Session Number: 1706
Track: Crime and Justice
Session Type: Panel
Tags: Crime & Justice
Session Chair: Susan Dietzel [Research Scientist - SUNY Albany Center for Human Services Research]
Presenter 1: Jaclyn Smith
Presenter 2: Nicole Bracy [Harder+Company Community Research]
Presenter 3: Susan Dietzel [Research Scientist - SUNY Albany Center for Human Services Research]
Presentation 2 Additional Author: Diane Trunk [Director of Evaluation - Los Angeles Center for Law and Justice]
Presentation 3 Additional Author: Remla Parthasarathy, Esq. [Project Leader, Crime Victims Legal Network - Empire Justice Center]
Time: Nov 02, 2018 (02:15 PM - 03:15 PM)
Room: CC - 7
Abstract 1 Title: Leveraging a Researcher-Practitioner Partnership for the Benefit of Crime Victims: Evaluation Findings and Lessons Learned from the Victim Legal Network for the District of Columbia
Presentation Abstract 1:
The Victim Legal Network for DC (VLNDC) was established to expand the capacity of District service providers to provide legal education and services on the array of civil, criminal, and administrative legal needs for victims of crime. During the design and implementation of their Network, VLNDC partnered with a local research partner to ensure their efforts were responsive to the needs of the DC legal community and victims of crime. This presentation will discuss (1) the methods, findings, and recommendations of a needs assessment; (2) how the findings and recommendations informed the development and implementation of VLNDC; and (3) current evaluation findings. This presentation will also highlight the research-practitioner partnership, including the benefits of leveraging evaluation and data metrics and the knowledge and skills of practitioners to improve legal service provision to victims of crime.
Abstract 2 Title: Addressing the Needs of Survivors of Crime in Los Angeles, While Balancing a Funder-driven, Multi-level Evaluation
Presentation Abstract 2:
The Los Angeles Legal Collaborative for Survivors (LCS) is a network of legal and social service providers who, with funding from the Office for Victims of Crime, work together to provide wraparound services for survivors of crime in Los Angeles. Prior to designing their service model, the LCS conducted a needs assessment with survivors of crime regarding their specific legal and social service needs and barriers to seeking services. This presentation by an LCS service provider and the network’s research partner will discuss: (1) lessons learned from the design and implementation of the needs assessment; (2) challenges the LCS faced in applying the findings to shape a service model that met the funder’s requirements and the needs of the target population, and (3) challenges faced by the research partner in working to build evaluation capacity within the LCS partners while balancing the demands of a local and national evaluation.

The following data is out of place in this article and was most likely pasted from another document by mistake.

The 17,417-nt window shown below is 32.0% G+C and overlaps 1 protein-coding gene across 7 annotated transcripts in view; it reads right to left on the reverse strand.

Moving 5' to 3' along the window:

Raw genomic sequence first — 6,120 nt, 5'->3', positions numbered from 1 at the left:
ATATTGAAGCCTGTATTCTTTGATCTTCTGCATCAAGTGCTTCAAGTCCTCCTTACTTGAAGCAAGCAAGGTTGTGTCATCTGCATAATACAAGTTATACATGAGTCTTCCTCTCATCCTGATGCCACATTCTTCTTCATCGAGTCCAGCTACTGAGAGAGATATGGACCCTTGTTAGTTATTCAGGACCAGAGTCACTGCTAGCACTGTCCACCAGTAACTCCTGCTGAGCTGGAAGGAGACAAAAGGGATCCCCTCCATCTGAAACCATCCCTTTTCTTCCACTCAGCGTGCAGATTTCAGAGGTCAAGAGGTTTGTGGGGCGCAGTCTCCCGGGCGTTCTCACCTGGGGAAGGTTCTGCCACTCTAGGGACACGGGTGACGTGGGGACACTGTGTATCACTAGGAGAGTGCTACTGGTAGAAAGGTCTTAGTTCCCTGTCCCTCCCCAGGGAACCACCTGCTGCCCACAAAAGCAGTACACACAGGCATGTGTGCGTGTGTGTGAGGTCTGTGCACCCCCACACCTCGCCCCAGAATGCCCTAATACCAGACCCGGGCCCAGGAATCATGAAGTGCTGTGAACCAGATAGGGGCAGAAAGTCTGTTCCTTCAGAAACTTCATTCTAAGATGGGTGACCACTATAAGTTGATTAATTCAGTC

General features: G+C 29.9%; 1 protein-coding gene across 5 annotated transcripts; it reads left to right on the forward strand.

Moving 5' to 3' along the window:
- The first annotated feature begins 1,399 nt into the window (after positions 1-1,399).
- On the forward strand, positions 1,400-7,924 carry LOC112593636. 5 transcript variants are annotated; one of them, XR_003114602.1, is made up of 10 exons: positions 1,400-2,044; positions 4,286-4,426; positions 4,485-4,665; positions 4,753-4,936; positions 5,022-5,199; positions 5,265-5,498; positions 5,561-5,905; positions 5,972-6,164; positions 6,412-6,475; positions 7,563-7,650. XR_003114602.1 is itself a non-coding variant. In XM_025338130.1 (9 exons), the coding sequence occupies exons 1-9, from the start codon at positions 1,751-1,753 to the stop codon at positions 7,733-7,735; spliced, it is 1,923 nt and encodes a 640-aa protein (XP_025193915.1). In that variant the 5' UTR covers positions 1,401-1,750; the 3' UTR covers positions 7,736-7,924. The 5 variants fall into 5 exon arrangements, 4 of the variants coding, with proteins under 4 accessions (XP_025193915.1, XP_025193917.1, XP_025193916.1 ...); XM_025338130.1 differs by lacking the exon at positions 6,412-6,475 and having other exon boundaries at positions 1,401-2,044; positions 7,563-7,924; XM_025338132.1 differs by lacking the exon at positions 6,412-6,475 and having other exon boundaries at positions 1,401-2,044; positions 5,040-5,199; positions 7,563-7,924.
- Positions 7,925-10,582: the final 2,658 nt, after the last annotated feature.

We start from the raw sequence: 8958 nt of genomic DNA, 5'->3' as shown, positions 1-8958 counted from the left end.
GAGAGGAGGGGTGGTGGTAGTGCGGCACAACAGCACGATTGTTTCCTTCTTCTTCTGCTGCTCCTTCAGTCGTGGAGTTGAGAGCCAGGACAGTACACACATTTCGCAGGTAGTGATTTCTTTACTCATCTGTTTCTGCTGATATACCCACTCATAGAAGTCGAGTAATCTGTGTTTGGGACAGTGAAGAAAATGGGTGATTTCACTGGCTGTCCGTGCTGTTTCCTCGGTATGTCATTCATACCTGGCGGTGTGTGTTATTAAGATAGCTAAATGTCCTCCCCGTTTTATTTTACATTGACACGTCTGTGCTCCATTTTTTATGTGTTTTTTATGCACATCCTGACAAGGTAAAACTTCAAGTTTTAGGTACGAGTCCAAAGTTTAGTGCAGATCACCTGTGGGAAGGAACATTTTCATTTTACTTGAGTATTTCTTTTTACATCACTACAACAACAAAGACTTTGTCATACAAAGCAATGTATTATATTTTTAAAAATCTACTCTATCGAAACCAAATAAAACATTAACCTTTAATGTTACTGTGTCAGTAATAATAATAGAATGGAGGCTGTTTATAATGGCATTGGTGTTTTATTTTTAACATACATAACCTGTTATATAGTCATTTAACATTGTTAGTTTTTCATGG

Abstract 3 Title: NY Individual Project Title: Assessing and Addressing the Needs of Crime Victims in New York State
Presentation Abstract 3:
This presentation will discuss the methods, findings, and recommendations of a needs assessment designed to understand the civil legal needs of crime victims in New York State and the barriers to meeting those needs. The study was designed to give voice to crime victims and service providers in order to best address existing gaps in services. Data collection methods and targeted outreach efforts will be discussed, with particular attention to the challenges of reaching vulnerable populations. A research scientist and a non-profit legal services provider will discuss how the information from the needs assessment was used to develop and implement an online resource for victims of crime. The presenters will highlight utility of the research-practitioner partnership in all phases of project development and implementation. The presentation will include a discussion of current findings on the utility of the resource as it is piloted and gradually rolled out statewide.
Audience Level: All Audiences
Session Abstract (150 words):
Crime victims have a range of administrative, civil, and criminal legal needs. The Office for Victims of Crime’s initiative, Vision 21: Transforming Victim Services, revealed a need for comprehensive, wraparound, no-cost legal services that can be addressed with a coordinated, collaborative, holistic approach. This panel includes three examples of wraparound legal models developed based on feedback from crime victims and service providers to ensure victims receive needed legal services. The Victim Legal Network for the District of Columbia will share information about their research-practitioner partnership and current evaluation findings. The Los Angeles Legal Collaborative for Survivors will discuss challenges in implementing a model that met funding requirements and evaluation demands while addressing the needs of marginalized victims. The New York Crime Victims Legal Help Network will discuss challenges of obtaining feedback from under-served populations, the use of research findings in informing the implementation of the Network, and current evaluation findings.